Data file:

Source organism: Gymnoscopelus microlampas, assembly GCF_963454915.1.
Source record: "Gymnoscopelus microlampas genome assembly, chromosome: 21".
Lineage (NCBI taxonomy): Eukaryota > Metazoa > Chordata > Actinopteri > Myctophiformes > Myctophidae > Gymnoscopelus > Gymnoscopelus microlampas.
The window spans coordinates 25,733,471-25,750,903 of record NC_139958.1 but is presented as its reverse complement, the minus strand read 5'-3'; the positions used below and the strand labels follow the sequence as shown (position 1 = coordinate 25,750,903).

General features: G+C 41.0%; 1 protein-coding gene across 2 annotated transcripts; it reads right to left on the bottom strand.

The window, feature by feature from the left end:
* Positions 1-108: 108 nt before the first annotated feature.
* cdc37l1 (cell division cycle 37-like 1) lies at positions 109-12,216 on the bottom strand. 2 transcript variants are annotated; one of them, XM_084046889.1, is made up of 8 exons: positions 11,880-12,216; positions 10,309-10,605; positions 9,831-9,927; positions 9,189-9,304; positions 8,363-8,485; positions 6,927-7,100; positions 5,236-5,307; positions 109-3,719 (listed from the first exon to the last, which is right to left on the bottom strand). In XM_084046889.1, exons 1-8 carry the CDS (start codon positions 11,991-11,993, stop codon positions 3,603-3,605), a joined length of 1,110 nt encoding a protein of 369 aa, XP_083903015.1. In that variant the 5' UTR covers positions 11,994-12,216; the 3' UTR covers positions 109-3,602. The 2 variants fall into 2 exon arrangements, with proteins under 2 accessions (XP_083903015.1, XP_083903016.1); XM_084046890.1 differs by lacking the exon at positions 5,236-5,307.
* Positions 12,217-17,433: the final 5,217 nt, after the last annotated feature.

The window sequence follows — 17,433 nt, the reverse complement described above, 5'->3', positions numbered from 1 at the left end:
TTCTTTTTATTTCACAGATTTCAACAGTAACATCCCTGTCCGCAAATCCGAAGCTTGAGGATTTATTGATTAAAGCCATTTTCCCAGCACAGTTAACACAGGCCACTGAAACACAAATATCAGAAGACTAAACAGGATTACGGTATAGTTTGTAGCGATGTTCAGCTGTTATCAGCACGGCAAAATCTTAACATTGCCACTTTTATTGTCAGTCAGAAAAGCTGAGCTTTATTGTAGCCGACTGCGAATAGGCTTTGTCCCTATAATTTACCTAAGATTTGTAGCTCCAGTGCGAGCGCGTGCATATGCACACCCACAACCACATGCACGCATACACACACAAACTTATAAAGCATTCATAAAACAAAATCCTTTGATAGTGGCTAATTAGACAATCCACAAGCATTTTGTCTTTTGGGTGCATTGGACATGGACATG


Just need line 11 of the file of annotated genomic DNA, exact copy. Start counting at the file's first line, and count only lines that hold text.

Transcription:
TTCTTTTTATTTCACAGATTTCAACAGTAACATCCCTGTCCGCAAATCCGAAGCTTGAGGATTTATTGATTAAAGCCATTTTCCCAGCACAGTTAACACAGGCCACTGAAACACAAATATCAGAAGACTAAACAGGATTACGGTATAGTTTGTAGCGATGTTCAGCTGTTATCAGCACGGCAAAATCTTAACATTGCCACTTTTATTGTCAGTCAGAAAAGCTGAGCTTTATTGTAGCCGACTGCGAATAGGCTTTGTCCCTATAATTTACCTAAGATTTGTAGCTCCAGTGCGAGCGCGTGCATATGCACACCCACAACCACATGCACGCATACACACACAAACTTATAAAGCATTCATAAAACAAAATCCTTTGATAGTGGCTAATTAGACAATCCACAAGCATTTTGTCTTTTGGGTGCATTGGACATGGACATG